Pub no. 461
Pub no. 476
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Publication Year: 2015
“Jerusalem Facts and Trends” is one of the Institute’s premier publications. It is an accessible guide through which anyone from a variety of fields can find useful information on Jerusalem.
The publication analyzes the complex reality that is ‘modern Jerusalem’ and examines the area, the diverse populations that inhabit the city, sources of population growth, welfare and standard of living, employment, business and industry, education, housing and tourism. The data used in the publication is largely drawn from the Institute’s Statistical Yearbook of Jerusalem, published annually.
In 2013 the population of Jerusalem numbered 829,900 residents, of whom 522,200 (63%) were Jewish and other (non-Arab), and 307,600 (37%) were Arab. In areas added to the city after 1967 there were 507,500 residents, of whom 201,900 were Jewish, constituting 40% of all the residents of those areas and 39% of the city’s total Jewish population. A total of 305,500 Arabs resided in these areas, constituting 60% of all the residents in those areas and 99% of Jerusalem’s Arab population. During the course of 2013, Jerusalem’s population increased by 1.8% (14,600 persons). The Jewish population grew by 1.4% (7,100 persons), and the Arab population by 2.5% (7,500 persons). These data indicate that the Arab population growth is greater than the Jewish population growth, both relatively and in absolute numbers.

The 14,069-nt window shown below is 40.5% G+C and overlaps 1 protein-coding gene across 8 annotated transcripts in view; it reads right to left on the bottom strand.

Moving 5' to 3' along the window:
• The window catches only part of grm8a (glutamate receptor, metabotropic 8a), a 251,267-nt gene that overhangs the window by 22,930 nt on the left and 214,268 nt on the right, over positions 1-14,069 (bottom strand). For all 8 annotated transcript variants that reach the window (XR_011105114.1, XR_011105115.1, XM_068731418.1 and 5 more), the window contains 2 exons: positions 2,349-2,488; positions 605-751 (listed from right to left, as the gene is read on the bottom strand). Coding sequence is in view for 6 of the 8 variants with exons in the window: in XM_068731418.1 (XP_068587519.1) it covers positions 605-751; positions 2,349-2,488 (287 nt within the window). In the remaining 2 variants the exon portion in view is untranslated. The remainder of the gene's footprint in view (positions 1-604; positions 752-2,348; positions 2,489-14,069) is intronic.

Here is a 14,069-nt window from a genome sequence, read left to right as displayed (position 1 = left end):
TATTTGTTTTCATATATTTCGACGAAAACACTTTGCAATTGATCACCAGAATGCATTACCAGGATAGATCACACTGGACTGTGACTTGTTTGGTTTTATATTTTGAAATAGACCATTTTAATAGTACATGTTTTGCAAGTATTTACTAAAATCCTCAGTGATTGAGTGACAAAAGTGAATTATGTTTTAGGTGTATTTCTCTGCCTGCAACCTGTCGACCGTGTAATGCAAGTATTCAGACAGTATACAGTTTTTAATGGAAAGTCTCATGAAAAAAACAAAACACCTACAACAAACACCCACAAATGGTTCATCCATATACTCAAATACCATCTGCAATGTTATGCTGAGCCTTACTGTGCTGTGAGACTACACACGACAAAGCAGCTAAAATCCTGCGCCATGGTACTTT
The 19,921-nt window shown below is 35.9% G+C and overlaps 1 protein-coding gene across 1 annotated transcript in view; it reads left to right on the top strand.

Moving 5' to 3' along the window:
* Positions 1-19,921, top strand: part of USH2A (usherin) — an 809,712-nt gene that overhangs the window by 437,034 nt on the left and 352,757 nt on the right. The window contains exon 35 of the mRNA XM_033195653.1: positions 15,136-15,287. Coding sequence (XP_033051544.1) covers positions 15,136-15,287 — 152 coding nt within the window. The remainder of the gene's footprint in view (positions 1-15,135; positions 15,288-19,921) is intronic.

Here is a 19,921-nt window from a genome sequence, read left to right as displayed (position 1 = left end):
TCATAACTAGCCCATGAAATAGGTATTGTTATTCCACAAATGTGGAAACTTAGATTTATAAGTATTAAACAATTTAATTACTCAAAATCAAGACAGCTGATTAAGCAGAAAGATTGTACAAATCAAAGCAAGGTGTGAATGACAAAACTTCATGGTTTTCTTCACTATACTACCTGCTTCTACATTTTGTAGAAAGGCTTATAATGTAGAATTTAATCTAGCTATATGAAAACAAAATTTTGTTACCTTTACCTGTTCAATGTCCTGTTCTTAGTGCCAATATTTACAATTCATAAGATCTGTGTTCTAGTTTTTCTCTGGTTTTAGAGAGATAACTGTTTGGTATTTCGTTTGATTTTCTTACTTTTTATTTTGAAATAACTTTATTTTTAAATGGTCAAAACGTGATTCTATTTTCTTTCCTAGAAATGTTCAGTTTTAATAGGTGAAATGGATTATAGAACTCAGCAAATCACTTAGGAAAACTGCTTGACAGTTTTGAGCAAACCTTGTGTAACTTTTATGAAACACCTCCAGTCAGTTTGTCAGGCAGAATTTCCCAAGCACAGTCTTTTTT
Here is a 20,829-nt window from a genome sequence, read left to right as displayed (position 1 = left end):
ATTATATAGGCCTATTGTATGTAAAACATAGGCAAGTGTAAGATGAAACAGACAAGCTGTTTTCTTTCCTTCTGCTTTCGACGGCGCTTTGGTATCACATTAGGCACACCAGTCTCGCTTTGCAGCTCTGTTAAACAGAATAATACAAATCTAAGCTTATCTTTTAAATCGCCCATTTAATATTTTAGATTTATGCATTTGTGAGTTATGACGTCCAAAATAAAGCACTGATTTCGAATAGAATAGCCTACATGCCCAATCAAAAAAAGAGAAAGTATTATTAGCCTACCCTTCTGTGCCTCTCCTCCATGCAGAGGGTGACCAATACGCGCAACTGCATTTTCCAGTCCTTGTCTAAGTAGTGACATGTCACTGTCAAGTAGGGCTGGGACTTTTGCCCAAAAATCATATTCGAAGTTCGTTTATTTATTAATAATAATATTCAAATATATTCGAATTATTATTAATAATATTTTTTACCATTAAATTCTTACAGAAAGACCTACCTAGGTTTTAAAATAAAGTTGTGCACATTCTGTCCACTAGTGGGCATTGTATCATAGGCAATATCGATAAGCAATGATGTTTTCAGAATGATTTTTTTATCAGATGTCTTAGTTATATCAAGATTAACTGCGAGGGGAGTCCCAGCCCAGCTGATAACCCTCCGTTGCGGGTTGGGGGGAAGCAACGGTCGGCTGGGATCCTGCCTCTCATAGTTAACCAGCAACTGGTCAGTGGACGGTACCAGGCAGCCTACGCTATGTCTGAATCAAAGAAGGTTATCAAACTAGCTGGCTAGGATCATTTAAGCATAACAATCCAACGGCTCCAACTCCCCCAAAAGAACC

The education system in Jerusalem is the largest, most diverse, and most complex in Israel. During the 2014/2015 academic year a total of 274,600 students were enrolled in Jerusalem schools. Of these, 63,300 students were enrolled in the Hebrew educational system through the Jerusalem Education Administration, which includes state schools, state-religious schools, and state-ultra-orthodox schools. 100,700 students were enrolled in ultra-orthodox schools.
The rate of participation in the labor force in 2013 for the peak working ages (25-54) in Jerusalem was 68% – considerably lower than the rate in Israel (82%), in Tel Aviv (89%), and in Haifa (87%). Interestingly, the rate of participation in the labor force for Jewish women of peak working ages (82%) was higher than the rate for men (72%). By contrast, in Israel the rate of participation for Jewish women (87%) is comparable to the rate for Jewish men (88%).
The unique cultural and religious character of Jerusalem; its status as the capital of Israel, the center of Jewish life, and a holy city for the three monotheistic religions; and its wealth of religious, historical, and archeological sites as well as cultural centers – these factors combine to make it a powerful magnet city for visitors from all over Israel and the world. Jerusalem is a global tourist destination, and in 2014 it recorded 2,982,000 overnight hotel stays by tourists, constituting 32% of the total overnight hotel stays by tourists in Israel.